Breaking down industry funding by deals paints an entirely different picture as might be expected with early-stage rounds taking the majority of HR tech deals despite comprising a smaller proportion of total funding. Since 2009, the average early-stage deal size stands at $2.2M. Mid and later-stage rounds grow in size markedly coming in at $9.1M and $20.2M, respectively.
HR Tech Geographic Hubs
California, New York,and Massachusetts round out the three most active states for HR tech funding mirroring where tech venture investment tends to be centered. California-based HR tech startups have seen 154 funding deals since 2009, compared to 108 deals in New York and Massachusetts combined. Some of California’s biggest investment funding winners include full-service HR provider Workday (public since 2012), Zenefits, and GlassDoor.
The United States led HR tech investing activity by a wide margin, followed by Canada and the United Kingdom.
The Most Well-Funded HR Tech Startups
SilkRoad Technology tops out list of top-funded HR tech companies, having raised over $166M in venture financing to date. The Chicago-based startup company provides employee recruiting, onboarding, and workforce management systems. Some of SilkRoad’s key backers include Intel Capital, Azure Capital Partners, and Foundation Capital.
Elance, which comes in second on our list with $95M in aggregate funding, specializes in cloud-based staffing solutions and virtual workplaces. Both Kleiner Perkins and New Enterprise Associates are long-time investors in the company. Online career forum Glassdoor has raised over $90M with extensive investment from Benchmark Capital and Battery Ventures.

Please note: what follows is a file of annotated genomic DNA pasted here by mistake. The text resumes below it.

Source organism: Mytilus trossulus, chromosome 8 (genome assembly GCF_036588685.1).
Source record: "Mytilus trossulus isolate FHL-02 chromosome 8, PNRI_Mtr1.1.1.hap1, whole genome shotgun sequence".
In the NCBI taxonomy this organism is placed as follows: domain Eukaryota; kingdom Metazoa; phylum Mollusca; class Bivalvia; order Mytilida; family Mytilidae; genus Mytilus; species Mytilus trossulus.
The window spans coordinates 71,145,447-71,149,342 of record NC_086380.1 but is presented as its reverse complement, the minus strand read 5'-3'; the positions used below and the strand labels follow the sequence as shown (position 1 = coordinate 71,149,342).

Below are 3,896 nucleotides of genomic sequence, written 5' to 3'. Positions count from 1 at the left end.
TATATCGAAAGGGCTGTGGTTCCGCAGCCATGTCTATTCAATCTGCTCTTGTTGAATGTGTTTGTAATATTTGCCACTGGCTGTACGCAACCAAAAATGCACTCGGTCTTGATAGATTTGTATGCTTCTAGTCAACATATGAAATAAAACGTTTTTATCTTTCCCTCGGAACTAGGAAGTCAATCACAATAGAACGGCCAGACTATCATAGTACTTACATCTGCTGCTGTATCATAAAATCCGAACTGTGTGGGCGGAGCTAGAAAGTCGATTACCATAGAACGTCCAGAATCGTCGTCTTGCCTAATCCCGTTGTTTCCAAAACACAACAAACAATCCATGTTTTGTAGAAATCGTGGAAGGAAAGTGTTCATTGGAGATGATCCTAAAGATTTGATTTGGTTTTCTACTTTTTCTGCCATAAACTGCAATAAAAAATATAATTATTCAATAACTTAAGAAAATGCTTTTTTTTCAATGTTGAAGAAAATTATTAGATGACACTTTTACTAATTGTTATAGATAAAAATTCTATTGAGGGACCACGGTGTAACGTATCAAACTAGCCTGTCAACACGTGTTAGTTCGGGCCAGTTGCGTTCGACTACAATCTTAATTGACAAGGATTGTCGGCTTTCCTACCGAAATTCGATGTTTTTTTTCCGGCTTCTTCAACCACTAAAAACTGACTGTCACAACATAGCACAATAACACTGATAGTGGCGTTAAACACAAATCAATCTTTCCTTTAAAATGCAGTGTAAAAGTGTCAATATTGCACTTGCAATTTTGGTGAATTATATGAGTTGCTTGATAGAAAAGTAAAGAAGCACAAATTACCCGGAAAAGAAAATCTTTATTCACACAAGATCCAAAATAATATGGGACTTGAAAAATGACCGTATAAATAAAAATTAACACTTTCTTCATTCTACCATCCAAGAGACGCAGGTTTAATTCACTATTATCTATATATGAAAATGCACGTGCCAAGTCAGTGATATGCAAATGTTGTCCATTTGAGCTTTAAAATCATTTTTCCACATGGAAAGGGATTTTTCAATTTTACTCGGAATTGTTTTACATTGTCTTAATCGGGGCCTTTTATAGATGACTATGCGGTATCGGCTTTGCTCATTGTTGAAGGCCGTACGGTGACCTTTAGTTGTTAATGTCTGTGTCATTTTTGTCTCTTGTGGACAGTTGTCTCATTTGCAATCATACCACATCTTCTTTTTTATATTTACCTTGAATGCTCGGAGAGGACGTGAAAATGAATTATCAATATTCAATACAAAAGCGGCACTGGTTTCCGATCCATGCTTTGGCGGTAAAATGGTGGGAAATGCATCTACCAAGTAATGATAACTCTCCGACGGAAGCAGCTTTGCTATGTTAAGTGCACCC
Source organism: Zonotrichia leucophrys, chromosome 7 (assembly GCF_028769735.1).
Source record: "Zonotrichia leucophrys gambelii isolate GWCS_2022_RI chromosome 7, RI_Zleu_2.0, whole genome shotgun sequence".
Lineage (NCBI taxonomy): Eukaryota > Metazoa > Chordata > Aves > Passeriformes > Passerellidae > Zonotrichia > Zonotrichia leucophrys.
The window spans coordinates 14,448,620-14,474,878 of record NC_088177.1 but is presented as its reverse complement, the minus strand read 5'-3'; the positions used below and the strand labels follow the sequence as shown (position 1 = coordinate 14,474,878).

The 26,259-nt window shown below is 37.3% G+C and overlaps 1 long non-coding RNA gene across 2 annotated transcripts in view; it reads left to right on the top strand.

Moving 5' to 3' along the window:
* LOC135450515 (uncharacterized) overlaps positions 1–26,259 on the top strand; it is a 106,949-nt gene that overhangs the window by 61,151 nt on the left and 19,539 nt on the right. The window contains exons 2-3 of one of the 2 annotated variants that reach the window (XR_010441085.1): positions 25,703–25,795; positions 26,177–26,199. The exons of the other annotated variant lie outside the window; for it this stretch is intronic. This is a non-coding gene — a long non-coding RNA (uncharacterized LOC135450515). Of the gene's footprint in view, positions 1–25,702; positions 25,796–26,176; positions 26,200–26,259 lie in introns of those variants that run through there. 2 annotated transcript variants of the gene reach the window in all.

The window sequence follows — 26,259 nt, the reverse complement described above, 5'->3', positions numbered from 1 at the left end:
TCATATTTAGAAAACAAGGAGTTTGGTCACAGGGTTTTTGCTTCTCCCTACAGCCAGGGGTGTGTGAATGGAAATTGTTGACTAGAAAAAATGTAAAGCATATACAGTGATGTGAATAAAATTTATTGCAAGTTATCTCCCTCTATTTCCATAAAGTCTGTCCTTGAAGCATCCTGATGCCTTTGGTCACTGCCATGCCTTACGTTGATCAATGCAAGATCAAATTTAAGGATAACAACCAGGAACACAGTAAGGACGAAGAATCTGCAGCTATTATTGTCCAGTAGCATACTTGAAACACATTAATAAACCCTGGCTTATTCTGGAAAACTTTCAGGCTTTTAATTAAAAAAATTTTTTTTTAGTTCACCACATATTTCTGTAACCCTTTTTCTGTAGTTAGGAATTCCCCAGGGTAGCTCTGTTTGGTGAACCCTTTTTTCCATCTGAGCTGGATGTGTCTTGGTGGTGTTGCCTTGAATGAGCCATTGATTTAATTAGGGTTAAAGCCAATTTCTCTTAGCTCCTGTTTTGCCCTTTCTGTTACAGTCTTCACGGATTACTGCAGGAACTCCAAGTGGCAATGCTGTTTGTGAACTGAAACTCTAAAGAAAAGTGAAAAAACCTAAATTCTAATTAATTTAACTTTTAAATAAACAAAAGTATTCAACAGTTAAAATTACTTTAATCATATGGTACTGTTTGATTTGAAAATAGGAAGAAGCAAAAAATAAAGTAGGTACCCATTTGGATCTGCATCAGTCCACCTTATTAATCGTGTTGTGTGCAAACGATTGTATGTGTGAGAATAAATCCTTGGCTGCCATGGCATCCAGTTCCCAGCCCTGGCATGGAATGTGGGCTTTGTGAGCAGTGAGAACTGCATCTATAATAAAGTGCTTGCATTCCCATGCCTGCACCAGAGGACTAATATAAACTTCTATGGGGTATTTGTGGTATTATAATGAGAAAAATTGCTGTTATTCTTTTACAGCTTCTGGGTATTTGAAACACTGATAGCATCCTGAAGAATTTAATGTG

Investor League Tables
HR tech companies have attracted big names in venture capital, with super angel 500 Startups topping our list of most active investors in the industry. 500 Startups made investments in more than ten HR tech companies since 2009, followed by Andreessen Horowitz and Khosla Ventures.
All of the firms below are based in the United States, unsurprising given the proportion of HR tech companies based in the US. Also, it may be of interest to note that had incubators been considered below, Y Combinator would have tied with 500 Startups for most active investor in HR tech companies.
Given the data on overall investment activity, 500 Startups also tops our list of most active early-stage HR tech investors. Some of its most recently funded companies include TraitPerception last month and WUZZUF in February. Interestingly, all but one of Andreessen’s investments in HR tech were in the seed-stage as well (the other was in a Series A round), which may hint at the firm’s confidence in the industry’s future.
Google Ventures is the only corporate venture arm to appear below, and all of the VCs below are based in the United States.
HR tech exits are down slightly from reaching a high in 2012, with 45 exits last year. However, 2014 is already set to be a breakout year for the industry, with 82 exits already on record through August. The vast majority of exits continue to be trade sales aka via M&A.